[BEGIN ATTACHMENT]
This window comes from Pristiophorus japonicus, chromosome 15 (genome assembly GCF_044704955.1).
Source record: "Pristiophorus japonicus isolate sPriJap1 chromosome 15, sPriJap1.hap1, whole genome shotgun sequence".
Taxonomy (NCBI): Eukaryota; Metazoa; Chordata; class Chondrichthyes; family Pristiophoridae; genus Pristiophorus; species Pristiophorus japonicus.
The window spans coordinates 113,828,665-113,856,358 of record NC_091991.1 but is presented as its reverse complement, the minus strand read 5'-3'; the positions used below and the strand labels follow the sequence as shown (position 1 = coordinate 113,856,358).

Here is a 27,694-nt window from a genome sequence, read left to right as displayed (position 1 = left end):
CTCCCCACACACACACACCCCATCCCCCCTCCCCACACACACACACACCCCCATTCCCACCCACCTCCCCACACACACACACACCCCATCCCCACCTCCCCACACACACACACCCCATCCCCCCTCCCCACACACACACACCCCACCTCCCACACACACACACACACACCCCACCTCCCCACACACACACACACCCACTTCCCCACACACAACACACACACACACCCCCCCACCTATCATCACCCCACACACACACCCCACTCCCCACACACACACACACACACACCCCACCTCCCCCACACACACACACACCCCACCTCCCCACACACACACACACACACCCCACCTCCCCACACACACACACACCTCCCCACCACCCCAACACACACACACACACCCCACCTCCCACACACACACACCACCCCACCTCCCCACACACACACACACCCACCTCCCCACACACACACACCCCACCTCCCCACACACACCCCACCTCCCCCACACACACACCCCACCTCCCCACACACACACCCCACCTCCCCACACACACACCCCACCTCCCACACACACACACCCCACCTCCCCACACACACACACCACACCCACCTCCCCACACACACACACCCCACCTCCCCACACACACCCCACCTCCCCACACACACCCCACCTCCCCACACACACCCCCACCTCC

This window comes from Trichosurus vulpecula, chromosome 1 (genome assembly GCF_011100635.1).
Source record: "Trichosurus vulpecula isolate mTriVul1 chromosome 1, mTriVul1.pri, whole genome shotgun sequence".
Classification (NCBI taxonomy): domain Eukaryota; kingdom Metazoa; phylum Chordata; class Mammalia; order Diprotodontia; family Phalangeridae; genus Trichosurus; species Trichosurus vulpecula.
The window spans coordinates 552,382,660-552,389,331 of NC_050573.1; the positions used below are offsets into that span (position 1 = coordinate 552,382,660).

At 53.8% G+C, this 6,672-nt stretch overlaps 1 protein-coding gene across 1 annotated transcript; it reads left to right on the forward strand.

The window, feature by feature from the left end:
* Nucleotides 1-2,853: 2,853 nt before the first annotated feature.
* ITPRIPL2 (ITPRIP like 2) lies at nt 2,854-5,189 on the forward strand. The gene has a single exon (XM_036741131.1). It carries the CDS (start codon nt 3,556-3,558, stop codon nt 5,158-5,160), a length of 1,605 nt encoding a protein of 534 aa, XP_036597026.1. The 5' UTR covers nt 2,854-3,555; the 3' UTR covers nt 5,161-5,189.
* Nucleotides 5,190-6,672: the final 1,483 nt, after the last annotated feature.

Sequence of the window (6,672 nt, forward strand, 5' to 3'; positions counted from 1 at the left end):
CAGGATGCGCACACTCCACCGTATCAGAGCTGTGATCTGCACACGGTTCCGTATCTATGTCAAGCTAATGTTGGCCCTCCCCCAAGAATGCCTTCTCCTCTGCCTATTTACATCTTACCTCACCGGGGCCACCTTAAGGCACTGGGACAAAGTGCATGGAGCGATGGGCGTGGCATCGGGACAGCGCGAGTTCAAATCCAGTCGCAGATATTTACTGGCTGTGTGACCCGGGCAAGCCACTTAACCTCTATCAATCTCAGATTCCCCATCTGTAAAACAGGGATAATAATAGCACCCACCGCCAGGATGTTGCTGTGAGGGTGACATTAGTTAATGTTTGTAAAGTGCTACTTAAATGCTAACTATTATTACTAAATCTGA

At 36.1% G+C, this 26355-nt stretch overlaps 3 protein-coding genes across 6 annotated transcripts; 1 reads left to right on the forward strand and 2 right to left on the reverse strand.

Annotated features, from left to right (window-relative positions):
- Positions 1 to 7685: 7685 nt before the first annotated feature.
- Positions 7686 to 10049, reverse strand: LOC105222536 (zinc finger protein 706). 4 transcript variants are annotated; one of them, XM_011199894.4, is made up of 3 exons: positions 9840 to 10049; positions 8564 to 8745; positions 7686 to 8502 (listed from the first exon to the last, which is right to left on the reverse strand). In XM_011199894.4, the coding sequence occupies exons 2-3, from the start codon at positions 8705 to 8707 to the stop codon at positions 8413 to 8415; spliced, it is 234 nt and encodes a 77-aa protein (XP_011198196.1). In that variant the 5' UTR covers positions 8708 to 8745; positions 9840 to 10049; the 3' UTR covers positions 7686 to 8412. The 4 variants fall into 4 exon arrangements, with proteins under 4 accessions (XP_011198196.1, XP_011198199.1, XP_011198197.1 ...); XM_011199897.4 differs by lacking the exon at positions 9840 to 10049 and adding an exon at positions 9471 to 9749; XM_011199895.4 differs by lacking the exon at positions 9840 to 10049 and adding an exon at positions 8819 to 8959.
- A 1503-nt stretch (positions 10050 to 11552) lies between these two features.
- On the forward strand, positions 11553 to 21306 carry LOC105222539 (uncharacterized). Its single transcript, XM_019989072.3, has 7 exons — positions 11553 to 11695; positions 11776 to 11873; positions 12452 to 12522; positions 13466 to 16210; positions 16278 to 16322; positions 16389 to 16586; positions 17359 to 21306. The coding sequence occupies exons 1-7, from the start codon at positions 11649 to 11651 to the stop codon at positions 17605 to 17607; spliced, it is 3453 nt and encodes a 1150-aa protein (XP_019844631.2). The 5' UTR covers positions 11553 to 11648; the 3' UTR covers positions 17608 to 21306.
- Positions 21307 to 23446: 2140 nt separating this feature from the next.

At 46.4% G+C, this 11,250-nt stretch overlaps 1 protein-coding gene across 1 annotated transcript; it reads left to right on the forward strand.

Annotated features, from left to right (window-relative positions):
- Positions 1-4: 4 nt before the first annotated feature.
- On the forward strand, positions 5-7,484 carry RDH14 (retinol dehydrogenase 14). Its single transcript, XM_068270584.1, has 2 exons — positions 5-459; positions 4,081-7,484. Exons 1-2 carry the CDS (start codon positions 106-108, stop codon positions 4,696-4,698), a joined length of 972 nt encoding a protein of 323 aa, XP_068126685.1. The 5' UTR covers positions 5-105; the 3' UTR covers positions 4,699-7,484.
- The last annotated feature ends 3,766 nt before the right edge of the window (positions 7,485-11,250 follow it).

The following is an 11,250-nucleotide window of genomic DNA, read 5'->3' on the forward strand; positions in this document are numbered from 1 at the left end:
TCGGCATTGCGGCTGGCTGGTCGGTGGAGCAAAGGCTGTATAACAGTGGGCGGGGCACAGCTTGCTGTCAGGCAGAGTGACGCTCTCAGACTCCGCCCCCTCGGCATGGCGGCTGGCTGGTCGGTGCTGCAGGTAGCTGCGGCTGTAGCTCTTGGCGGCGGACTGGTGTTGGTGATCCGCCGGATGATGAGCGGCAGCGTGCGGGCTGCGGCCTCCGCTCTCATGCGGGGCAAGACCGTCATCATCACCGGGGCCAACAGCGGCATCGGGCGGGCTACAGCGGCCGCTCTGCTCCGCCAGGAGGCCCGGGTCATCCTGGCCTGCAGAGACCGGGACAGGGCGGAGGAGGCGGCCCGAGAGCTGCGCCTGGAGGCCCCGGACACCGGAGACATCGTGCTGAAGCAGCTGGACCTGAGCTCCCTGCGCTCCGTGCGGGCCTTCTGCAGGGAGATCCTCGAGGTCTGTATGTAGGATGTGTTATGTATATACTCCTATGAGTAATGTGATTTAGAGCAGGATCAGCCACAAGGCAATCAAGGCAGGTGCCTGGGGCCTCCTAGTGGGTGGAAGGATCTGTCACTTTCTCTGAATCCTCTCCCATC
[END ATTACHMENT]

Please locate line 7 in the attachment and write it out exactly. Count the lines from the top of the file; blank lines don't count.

This window comes from Trichosurus vulpecula, chromosome 1 (genome assembly GCF_011100635.1).